66th round of the Na­tional Sam­ple Sur­vey Or­ga­ni­za­tion (NSSO) re­port is es­ti­mated to be a whop­ping 10 mil­lion, and this number can be dras­ti­cally re­duced or re­moved with an in­formed in­vest­ment ini­tia­tive in the gar­ment­ing in­dus­try.

UP is a prom­i­nent agri­cul­ture state and to­day with agri­cul­ture be­com­ing more tech­nol­ogy-de­pen­dent, it would be re­quir­ing much less man­power to work on the fields. The NSSO re­port also shows that there was a net de­cline of 4.9 mil­lion (49 lakh) agri­cul­tural work­ers in the last five years in Ut­tar Pradesh and this is only go­ing to in­crease with more and more peo­ple in agri­cul­ture find­ing less and less jobs in their fields and mov­ing on to other man­u­fac­tur­ing sec­tors, which though con­sid­ered as the cor­ner­stone of the econ­omy, have grown at snail’s pace of only 1.64%, show­ing very lit­tle chances of cov­er­ing up the grow­ing em­ploy­ment shortfall.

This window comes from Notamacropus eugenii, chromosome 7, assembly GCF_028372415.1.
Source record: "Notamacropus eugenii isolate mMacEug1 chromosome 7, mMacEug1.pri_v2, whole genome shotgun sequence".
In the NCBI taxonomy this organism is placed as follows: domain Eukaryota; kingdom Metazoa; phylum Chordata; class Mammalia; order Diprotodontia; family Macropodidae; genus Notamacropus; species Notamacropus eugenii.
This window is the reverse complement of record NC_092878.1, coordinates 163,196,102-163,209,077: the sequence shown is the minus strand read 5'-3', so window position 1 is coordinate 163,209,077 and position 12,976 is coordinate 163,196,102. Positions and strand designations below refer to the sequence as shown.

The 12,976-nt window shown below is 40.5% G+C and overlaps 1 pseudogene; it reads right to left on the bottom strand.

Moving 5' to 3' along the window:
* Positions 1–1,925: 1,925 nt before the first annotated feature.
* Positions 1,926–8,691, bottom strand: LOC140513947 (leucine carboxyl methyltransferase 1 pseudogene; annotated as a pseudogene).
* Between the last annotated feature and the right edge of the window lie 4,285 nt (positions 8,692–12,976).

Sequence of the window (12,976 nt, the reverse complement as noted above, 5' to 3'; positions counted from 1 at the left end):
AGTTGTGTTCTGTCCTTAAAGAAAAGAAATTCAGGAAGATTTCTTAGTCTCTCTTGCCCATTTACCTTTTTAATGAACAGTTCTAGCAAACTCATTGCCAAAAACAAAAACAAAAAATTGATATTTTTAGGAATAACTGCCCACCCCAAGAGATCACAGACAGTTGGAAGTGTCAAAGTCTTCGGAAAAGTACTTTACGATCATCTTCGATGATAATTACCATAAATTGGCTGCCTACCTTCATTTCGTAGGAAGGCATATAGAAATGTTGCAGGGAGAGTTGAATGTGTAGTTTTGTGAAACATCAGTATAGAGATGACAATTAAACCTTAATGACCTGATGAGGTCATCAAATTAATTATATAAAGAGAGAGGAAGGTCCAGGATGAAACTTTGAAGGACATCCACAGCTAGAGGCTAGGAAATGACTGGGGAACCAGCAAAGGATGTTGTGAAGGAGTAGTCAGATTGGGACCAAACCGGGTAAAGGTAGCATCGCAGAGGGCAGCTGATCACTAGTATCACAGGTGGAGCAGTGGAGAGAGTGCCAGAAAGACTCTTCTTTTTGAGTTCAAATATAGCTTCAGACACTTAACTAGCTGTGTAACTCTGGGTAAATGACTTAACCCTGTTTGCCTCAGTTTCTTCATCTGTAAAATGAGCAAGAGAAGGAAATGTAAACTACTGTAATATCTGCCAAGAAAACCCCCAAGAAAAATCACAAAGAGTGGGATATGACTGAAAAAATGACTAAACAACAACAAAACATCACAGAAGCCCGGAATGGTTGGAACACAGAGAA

Apart from erad­i­cat­ing un­em­ploy­ment, the in­vest­ment and sup­port to the gar­ment man­u­fac­tur­ing and ex­ports in­dus­try would also add sub­stan­tially to the state’s eco­nomic po­si­tion­ing. The per­spec­tive to be kept in mind is that the in­vest­ment of a mere US

$ 100 mil­lion on ma­chines also helps to gen­er­ate an ex­port turnover of around US $ 4 bil­lion (Rs. 24,000 crore) a year, a dou­ble gain for the Cen­tre and the State.

Why Ut­tar Pradesh as a case study?

Firstly, and most im­por­tantly, the gar­ment in­dus­try is wide­spread in Ut­tar Pradesh – Noida in knit­ted and wo­ven dresses; Meerut in sports goods; Kan­pur in kidswear; and Luc­know in In­dian eth­nicwear – are few among the im­por­tant nat­u­ral and man-made gar­ment and tex­tile clus­ters/hubs for gar­ment man­u­fac­tur­ing. (Here it is essen­tial for us to un­der­stand that it is easy to pig­gy­back the al­ready ex­ist­ing clus­ter rather than cre­ate new clus­ters). Al­ready around 1.5 mil­lion (15 lakh) work­ers in some form or the other are as­so­ci­ated with the in­dus­try and it would not re­quire much ef­forts to bring up the in­dus­try.

Sim­i­lar­ity of Bangladesh to Ut­tar Pradesh